|Image: Dave Galbraith|
Not really got much to report on from Friday, the day being a full one at the office where I earn my mortgage payments. The evening, however, now that was a belter!
70th Birthday Celebration
My wife and daughter had headed through west earlier in the afternoon to do some shopping and walking around the city centre. I left work early—or as early as I can these days—and was supposed to meet them in George Square. No show; they were still up in Sauchiehall (pro: sucky hall) Street shopping, so I headed off to the pub on my lonesome to kill some time.
Those of you who know me will know I’m not exaggerating when I tell you of the thrill I still feel when arriving back in the city of Glasgow. I spent many hours of my youth in the town and lived there for several years as a young man; my own little flat in Shawlands, which was my base for a several years of fun and games.
But I digress slightly. The pub we were all to meet in was also one of my youth: The Auctioneers (oddly classed as a restaurant these days!) just off St. Vincent’s Street, was a popular post-work venue for me and my mates when I worked in the city. It was also handy for for the city’s night-life that usually followed on but that’s another story.
Eventually the family all met up: Gail, Laura, my mum and dad, Binny and her man, Derek, and then in the restaurant, Fiona and hubby Nolon.
It was quite a night. Here’s the highlights (click here if you can’t see the video):
Saturday was a write off in terms of any writing related work because most of my time was spent working overtime for the day job. It was the last thing anyone really wants to be doing on a Saturday but it was a big implementation and it paid well.
On Sunday I stuck to my regular pattern and went for a coffee and read of the paper in the morning. That didn’t take too long so on my way back home I popped into my local aquarium centre, Oceanlife, on Leith Walk. I bought a few new fish (half a dozen Rummy Nose Tetras, a Siamese fighter, two fabulous Angel fish – one silver and a beautiful dark one, and a Pleco) but was gutted to discover they are to close next month. Now I really am stuck for a good local shop to serve my tropical fish requirements.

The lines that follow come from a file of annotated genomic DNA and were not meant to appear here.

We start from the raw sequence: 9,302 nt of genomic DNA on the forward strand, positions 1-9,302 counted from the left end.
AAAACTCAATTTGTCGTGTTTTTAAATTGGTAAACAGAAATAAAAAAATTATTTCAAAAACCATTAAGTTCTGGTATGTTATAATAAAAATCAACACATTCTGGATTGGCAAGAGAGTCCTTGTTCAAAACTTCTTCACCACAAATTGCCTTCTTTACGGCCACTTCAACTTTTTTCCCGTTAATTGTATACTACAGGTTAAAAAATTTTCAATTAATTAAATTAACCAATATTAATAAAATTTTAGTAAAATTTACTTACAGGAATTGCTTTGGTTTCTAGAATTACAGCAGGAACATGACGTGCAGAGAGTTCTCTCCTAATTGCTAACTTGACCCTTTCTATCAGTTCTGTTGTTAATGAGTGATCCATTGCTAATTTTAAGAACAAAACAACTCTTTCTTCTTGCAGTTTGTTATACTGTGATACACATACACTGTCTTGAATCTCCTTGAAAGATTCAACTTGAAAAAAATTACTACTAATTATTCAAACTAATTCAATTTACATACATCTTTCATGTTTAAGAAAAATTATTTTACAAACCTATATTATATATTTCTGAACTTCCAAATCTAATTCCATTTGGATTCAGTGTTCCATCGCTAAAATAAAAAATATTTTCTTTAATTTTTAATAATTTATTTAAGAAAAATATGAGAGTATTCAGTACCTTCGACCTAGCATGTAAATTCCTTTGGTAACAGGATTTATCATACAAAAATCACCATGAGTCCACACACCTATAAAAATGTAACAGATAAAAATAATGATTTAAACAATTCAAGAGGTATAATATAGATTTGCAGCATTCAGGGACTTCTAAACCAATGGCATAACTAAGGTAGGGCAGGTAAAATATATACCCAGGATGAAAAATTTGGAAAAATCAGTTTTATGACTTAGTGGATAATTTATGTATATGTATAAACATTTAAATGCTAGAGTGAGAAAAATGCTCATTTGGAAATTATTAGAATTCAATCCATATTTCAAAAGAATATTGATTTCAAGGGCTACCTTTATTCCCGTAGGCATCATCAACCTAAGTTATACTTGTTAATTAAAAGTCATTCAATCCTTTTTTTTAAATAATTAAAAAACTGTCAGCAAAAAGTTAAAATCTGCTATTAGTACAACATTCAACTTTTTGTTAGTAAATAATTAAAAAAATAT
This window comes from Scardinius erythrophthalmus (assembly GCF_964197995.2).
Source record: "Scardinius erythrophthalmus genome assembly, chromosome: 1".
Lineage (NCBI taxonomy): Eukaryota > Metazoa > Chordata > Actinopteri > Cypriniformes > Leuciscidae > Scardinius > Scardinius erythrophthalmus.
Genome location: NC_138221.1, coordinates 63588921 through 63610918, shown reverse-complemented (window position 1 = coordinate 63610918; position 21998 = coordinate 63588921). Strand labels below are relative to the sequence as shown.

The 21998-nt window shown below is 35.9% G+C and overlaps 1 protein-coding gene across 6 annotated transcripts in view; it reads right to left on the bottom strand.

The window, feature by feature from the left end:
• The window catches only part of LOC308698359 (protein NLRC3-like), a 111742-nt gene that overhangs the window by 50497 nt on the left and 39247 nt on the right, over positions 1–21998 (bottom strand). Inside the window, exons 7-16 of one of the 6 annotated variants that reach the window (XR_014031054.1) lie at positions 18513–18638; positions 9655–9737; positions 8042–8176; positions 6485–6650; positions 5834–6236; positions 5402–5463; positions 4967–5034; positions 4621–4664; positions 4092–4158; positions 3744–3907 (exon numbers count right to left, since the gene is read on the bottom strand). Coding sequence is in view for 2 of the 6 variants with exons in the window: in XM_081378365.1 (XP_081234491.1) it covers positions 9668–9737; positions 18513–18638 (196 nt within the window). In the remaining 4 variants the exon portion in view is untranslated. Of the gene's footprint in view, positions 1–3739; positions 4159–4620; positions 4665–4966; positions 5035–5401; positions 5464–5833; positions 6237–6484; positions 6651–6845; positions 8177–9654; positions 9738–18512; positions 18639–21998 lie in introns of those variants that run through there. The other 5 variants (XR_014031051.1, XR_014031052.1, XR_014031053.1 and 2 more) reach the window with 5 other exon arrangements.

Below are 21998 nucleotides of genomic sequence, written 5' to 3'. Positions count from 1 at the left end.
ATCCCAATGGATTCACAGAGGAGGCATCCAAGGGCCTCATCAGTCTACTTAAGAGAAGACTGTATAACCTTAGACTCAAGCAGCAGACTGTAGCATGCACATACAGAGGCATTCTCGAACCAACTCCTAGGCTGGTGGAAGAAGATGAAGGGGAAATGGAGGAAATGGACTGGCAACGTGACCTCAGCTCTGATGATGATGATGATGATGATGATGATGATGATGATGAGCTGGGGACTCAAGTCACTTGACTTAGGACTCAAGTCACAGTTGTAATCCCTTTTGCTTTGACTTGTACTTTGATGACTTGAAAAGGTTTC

I got through some work in the afternoon and evening, with a detour in between to attend an event at the Sierra Metro art gallery in Newhaven. Aidan Moffat, formerly of cult Scottish band, Arab Strap, was “exploring the ideas of transformation and de-contextualisation, reflecting the themes of Carmen Sylva by collective Peles Empire.”
It was fascinating stuff, with only about 20 of us in the entire gallery space. We were treated to several songs from Moffat before the lights were dimmed and a pre-recorded musical track turned up. It was a lengthy number with lots of different levels and angles; transporting us into a new age world with a Romanian ambience and an eerie quality as the rain fell outside. There were crickets, jungle sounds, tube stations and people all around us, and all of it to the backdrop of a choir-like elongated version of Kung Fu Fighting. The space we were in definitely made the experience so surreal and quite magical.
I would love to hear the track again though, this time with a pair of decent headphones on because it sounded like something you could easily sit back and close your eyes and have your mind explode with sights and smells and all kinds of new feelings.
To complete the 40-minute set, Moffat read to us a short story called (I think) The Girl in the Turquoise Dress. Here’s Moffat performing his ballad about a brain haemorrhage:
The Edinburgh Book Festival starts this week so I’d better get my arse into gear.
Ciao for now!